Education for Collaboration and Creativity
Did the industrial era prepare us badly for the 21st century collaborative economy?
- We now have an economy based more on working with people than things, necessitating a new perspective on skills.
- What matters as much as knowledge or specialist competence is the ability to work with others.
- Character, a prime concern of pre-industrial education systems, is again coming to the fore.
- Traditional capitalist education promoted competition among children; the new economy requires cooperation.
- In a cooperative economy, apprenticeships are a better model of learning than the classroom.
The industrial economy rested on vocational skills, such as how to work a lathe or a computer, and on professions such as law, accountancy and medicine. The test of any educational system is whether it has prepared people adequately for work.
Education is conceived as capital, and at least for university education, young people were encouraged to think of participation as an investment with a cost now and returns later.
The variety of skills that make up a modern education system have evolved in subtle ways to fit the demands of a complex economy. Of late, there has been a tendency to specialization in fields like intellectual property law or forensic accounting, marine biology or neuroscience.
But with the rise of an economy based more on working with people than with things, a very different perspective on skills has become necessary.
What matters as much as knowledge or specialist competence is the ability to work with others — to empathize, understand, persuade or cooperate. Character, a prime concern of pre-industrial education systems, is again coming to the fore, partly thanks to research pointing to the ability to defer gratification as key to future success.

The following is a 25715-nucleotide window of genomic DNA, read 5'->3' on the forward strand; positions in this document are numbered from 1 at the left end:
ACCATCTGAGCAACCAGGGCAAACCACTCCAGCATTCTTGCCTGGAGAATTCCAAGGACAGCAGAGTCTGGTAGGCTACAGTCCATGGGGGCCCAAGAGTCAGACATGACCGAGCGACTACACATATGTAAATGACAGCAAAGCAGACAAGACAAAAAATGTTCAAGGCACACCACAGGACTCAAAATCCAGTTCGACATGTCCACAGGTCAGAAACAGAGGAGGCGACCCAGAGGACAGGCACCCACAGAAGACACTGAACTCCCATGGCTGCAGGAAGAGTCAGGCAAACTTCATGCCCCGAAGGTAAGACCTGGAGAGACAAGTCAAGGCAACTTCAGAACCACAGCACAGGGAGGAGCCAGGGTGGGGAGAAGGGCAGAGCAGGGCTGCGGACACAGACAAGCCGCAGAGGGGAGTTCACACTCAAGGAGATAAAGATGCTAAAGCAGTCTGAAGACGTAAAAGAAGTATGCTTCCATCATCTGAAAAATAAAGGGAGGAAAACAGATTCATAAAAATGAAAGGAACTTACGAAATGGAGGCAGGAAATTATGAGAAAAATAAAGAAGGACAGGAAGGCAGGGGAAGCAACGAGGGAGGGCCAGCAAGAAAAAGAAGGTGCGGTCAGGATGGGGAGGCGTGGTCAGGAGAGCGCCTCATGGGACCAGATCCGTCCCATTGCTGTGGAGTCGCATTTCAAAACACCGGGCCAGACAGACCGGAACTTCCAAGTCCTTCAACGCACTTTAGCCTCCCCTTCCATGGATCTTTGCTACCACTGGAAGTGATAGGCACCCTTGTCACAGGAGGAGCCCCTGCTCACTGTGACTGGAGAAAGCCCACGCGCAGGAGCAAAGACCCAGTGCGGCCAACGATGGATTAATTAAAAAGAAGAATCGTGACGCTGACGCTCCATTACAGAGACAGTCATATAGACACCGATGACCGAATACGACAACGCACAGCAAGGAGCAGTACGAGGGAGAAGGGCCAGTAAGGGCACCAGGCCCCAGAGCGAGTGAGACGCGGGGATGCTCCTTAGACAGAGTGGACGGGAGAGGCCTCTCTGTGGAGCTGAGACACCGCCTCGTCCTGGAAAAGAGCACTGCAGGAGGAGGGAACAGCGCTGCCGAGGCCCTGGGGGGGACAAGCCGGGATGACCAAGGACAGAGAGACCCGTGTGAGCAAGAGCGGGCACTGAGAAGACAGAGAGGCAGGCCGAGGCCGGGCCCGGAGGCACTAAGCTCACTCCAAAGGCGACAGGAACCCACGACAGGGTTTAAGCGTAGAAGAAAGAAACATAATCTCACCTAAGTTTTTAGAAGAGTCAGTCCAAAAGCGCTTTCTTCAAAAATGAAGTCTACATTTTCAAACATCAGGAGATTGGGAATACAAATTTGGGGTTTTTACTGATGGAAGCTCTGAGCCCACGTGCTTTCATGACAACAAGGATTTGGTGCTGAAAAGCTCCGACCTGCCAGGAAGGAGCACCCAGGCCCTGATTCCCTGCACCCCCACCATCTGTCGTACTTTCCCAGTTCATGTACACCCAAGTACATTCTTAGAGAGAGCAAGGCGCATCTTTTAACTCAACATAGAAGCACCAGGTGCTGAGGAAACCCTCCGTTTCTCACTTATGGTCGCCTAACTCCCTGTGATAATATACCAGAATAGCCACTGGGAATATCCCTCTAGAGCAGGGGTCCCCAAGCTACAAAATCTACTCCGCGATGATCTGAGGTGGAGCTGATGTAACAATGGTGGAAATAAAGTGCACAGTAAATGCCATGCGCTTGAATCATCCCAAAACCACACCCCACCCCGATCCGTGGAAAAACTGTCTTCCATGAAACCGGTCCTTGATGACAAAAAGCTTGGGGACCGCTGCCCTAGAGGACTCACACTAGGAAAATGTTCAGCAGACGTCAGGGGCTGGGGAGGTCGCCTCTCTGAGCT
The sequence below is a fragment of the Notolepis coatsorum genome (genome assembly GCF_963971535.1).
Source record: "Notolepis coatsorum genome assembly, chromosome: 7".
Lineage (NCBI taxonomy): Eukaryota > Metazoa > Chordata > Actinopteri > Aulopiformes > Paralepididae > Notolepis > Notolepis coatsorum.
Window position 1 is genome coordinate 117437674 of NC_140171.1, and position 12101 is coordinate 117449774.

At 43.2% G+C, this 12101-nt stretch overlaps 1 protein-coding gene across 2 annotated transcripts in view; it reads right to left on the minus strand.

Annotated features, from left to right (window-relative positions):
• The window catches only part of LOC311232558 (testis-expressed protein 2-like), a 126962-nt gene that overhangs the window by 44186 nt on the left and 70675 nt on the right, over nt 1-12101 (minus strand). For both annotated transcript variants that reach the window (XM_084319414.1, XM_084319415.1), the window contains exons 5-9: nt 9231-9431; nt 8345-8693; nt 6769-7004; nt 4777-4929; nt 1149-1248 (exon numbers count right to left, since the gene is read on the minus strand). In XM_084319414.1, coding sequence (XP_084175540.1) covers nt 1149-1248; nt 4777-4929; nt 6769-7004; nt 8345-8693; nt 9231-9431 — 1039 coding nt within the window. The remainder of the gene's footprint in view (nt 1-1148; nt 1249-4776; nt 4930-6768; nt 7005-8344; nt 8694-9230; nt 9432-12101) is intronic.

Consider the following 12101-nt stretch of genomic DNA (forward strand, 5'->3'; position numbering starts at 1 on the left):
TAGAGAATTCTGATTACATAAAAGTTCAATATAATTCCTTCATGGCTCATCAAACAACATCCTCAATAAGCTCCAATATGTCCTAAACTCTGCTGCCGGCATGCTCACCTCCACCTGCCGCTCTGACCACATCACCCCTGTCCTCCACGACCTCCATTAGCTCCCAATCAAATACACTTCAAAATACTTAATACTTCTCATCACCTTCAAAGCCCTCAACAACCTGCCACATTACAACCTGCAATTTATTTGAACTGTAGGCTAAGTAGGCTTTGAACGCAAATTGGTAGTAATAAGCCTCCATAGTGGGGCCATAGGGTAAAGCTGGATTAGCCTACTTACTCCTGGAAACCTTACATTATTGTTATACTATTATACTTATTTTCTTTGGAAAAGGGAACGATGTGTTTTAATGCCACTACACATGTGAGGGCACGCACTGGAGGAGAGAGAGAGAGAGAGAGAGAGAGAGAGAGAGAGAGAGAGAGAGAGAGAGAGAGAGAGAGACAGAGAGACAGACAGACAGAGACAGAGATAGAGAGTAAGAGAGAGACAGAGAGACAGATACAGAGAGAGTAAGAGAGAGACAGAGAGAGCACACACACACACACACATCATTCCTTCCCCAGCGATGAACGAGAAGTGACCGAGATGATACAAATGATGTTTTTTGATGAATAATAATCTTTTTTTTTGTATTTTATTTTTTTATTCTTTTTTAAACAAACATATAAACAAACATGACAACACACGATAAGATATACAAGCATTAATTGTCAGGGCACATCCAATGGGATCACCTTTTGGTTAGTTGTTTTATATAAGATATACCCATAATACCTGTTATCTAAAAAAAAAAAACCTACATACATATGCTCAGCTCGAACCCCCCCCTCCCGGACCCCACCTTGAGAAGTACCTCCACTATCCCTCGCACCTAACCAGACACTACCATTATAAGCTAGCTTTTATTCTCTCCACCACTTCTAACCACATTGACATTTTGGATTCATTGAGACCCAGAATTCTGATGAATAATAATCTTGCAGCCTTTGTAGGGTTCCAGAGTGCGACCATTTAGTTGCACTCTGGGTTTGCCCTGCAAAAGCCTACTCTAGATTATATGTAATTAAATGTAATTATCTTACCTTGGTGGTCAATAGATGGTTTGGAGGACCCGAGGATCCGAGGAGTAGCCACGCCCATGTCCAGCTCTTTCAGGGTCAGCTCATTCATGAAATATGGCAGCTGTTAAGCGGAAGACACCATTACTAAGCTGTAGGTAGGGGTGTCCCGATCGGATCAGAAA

Self-regulation turns out to be the most valuable gift that family influences and schools can provide. For the future adult’s well being, the cultivation of mindfulness as well as functional skills, character as well as competence, matter greatly.
Nobel Prize-winning economist James Heckman‘s work has shown just how much non-cognitive skills explain success in the workplace and in life. The best schools have always attended to these as well as skills in math or physics. So have elite leadership programs.
In contrast, industrial-era education systems tended to push these to the margins — and left them out of measurement and analysis.
If the ideal education system for a traditional capitalist economy promoted competition between children, and the skills needed to work with things, perhaps a post-capitalist economy will place as much emphasis on cooperation and working with people.
We are all born with the ability to cooperate, just as we’re all (or nearly all) born with the ability to sing or to run. But as with singing and running, our innate abilities also need to be cultivated and trained if we are to become good collaborators.
Schooling for collaboration would shift more of the curriculum onto projects where pupils work with each other, solving problems and creating things.
Getting teenagers to work together to plant an allotment, to raise fish, to fix a car or to program a computer game teaches several things in one go: math, literacy and science as well as the skills of human interaction.
For skills of this kind, apprenticeships are a better model of learning than the classroom. It is striking to note that more than half of all U.S. Nobel Prize winners had worked as graduate students, postdocs or junior colleagues of other Nobel laureates.
But technology can also help here. The Internet has often fostered a passive individualism and even sometimes narcissism. But at their best, social networks encourage people to collaborate together, for example in multiuser games.
Some expect that it won’t be long before schools systematically measure how good pupils are at collaborating with their peers over networks. Some of these skills can be measured, including collaborative problem solving.
A plausible future will see these skills being measured and compared across nations, with scores for collaborative problem solving ranked alongside the more familiar data for math and science.
Editor’s note: This essay is adapted from The Locust and The Bee: Predators and Creators in Capitalism’s Future by Geoff Mulgan (Princeton University Press, 2013). Published by arrangement with the publisher. Copyright © 2013 by Princeton University Press.